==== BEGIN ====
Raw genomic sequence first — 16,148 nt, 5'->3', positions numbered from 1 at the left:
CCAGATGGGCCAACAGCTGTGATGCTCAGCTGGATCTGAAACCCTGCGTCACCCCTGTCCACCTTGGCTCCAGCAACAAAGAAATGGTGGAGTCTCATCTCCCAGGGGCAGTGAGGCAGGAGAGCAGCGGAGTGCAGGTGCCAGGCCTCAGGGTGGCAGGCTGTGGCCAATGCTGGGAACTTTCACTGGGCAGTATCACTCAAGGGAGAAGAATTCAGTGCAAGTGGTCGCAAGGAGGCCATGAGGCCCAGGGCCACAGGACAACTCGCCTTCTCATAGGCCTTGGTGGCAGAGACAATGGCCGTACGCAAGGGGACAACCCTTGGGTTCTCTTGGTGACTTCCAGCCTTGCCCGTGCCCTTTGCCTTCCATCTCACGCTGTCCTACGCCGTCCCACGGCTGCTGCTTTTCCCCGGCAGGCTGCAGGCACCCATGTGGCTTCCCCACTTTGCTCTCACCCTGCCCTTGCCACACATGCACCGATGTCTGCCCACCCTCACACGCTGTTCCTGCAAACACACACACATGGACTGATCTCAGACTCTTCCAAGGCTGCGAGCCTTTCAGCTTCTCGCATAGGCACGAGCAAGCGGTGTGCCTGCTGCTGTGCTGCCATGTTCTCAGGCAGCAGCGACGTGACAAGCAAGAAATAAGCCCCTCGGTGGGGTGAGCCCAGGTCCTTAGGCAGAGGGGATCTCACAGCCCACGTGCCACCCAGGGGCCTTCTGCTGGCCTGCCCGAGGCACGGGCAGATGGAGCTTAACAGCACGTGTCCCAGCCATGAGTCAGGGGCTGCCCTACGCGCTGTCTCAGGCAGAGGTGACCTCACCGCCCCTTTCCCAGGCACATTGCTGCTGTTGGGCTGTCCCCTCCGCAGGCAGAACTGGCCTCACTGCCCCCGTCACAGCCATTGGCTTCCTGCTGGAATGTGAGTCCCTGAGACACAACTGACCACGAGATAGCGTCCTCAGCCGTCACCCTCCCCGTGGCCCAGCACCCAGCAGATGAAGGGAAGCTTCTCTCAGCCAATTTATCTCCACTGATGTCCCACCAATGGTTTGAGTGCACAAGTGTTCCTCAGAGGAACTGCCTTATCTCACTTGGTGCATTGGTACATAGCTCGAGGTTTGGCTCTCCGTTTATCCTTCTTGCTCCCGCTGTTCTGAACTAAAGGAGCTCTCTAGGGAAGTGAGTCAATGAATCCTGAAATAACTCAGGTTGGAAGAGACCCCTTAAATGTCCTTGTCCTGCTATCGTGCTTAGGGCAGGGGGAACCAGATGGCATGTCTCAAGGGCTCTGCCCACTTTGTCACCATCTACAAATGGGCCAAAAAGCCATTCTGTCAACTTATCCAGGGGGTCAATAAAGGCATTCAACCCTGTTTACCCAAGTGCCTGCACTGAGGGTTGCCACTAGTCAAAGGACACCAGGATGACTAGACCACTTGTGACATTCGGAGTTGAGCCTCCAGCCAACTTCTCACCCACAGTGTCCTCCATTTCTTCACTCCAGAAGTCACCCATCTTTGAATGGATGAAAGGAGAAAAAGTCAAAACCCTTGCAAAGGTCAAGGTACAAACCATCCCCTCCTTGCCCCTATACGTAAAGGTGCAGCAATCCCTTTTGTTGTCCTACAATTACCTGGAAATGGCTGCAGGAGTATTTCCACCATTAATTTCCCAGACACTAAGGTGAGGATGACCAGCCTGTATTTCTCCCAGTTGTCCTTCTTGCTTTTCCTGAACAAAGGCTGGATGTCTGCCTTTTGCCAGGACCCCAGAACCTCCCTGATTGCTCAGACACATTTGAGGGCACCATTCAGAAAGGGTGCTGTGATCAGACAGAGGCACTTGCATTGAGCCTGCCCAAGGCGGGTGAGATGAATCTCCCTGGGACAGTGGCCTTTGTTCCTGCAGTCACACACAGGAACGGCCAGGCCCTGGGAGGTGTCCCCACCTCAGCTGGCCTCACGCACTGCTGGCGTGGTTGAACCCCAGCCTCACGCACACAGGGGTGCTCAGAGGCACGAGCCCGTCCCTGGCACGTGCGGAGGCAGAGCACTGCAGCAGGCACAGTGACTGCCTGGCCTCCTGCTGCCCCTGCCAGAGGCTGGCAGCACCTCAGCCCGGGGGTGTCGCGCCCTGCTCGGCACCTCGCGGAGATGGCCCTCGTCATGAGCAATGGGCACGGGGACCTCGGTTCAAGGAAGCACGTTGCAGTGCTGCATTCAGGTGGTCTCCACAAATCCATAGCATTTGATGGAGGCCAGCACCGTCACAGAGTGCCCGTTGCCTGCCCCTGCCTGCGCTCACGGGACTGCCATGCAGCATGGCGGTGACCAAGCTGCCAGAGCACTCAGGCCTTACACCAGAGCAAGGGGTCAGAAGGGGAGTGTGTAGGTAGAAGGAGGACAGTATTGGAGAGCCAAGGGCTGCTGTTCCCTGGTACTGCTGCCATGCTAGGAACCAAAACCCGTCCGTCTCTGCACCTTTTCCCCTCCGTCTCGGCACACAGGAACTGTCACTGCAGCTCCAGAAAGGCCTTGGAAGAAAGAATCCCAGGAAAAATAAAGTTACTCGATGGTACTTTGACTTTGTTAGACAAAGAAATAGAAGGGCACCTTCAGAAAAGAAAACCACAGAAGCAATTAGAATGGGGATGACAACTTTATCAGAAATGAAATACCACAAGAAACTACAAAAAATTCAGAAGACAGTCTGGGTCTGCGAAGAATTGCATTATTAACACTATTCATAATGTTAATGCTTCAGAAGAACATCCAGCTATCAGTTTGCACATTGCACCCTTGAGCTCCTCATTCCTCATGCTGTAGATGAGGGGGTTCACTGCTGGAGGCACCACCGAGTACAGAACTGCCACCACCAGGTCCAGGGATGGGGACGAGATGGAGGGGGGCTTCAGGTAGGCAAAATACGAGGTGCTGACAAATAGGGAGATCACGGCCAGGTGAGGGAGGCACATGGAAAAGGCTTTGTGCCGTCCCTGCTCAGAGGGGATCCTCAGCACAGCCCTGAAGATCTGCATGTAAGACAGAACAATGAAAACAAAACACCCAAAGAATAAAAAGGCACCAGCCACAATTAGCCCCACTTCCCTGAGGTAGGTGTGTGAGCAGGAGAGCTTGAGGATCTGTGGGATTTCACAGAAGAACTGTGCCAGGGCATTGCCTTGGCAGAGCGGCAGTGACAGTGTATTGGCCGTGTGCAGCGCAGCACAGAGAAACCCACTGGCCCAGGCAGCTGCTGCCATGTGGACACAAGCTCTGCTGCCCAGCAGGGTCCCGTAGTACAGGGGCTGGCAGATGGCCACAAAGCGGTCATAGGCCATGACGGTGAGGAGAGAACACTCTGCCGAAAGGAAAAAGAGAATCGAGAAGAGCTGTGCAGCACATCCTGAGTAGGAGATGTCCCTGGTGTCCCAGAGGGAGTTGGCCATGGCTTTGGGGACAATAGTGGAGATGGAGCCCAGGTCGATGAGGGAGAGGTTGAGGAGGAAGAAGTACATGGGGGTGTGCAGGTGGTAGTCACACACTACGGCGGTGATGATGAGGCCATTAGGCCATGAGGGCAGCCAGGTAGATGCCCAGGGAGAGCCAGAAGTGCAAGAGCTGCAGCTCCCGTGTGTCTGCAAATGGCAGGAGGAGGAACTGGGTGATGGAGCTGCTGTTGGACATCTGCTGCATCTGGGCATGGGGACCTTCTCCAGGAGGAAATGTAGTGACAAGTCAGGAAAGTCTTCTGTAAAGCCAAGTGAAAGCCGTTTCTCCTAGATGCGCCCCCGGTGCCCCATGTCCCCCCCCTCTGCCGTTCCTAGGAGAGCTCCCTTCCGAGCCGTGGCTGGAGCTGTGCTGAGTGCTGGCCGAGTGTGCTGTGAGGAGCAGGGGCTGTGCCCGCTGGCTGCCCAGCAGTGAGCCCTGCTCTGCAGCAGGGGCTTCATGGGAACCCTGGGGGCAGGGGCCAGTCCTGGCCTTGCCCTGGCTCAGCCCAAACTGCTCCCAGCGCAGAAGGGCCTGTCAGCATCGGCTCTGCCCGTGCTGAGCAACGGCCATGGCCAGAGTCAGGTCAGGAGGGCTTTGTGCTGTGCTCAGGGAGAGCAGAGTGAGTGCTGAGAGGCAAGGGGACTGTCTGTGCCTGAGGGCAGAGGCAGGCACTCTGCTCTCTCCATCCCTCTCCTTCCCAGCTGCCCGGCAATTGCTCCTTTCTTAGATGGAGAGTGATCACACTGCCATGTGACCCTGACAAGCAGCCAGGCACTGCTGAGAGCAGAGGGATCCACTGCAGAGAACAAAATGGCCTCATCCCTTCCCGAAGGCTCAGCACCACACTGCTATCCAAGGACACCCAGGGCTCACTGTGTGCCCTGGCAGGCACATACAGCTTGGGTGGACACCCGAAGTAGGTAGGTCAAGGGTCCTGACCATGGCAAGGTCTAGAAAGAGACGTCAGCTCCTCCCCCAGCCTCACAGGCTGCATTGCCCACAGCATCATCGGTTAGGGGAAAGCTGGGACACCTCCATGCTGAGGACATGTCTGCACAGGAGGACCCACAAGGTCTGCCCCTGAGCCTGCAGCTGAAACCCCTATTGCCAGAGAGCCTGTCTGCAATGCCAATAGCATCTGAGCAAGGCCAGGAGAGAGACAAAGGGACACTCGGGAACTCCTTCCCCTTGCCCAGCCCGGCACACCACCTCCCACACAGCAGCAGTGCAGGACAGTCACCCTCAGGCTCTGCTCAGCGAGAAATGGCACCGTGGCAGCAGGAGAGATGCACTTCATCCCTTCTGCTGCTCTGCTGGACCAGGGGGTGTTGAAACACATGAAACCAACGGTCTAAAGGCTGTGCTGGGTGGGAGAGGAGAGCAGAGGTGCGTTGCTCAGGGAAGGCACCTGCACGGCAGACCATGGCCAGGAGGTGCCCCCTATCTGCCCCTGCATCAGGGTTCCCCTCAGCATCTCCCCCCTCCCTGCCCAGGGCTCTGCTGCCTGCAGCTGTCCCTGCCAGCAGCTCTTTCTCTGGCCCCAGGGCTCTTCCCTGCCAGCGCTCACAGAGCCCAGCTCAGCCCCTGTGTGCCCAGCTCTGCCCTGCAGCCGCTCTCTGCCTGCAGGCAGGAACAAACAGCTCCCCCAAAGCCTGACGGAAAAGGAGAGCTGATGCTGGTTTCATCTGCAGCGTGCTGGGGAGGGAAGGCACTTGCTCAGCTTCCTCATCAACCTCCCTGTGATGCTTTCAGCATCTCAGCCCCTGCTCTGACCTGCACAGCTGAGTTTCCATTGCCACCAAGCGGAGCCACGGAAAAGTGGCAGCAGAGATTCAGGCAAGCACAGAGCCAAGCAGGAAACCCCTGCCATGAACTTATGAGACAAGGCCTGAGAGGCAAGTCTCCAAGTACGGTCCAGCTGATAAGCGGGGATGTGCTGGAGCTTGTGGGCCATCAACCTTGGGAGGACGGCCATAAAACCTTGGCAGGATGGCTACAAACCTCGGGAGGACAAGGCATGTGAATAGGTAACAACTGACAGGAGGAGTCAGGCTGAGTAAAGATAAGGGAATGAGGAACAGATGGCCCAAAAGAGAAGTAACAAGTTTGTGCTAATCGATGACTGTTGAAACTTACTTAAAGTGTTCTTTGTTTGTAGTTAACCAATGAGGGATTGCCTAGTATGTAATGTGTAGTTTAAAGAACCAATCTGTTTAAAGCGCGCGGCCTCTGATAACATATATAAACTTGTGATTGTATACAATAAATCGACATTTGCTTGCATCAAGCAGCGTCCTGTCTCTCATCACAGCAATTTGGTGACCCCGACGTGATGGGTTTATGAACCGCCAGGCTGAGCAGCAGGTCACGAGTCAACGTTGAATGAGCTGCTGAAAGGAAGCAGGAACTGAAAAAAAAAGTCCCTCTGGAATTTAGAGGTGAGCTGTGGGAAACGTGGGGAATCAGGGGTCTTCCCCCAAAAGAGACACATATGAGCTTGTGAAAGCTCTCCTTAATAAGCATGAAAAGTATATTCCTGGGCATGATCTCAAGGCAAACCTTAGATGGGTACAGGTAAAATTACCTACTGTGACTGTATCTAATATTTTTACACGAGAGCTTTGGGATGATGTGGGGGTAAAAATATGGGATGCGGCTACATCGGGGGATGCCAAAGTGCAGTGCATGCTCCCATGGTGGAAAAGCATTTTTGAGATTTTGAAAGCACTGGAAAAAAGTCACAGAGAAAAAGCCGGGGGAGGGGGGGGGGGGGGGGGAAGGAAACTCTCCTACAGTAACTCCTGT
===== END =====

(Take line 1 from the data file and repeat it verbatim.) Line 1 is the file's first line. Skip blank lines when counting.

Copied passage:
Raw genomic sequence first — 16,148 nt, 5'->3', positions numbered from 1 at the left: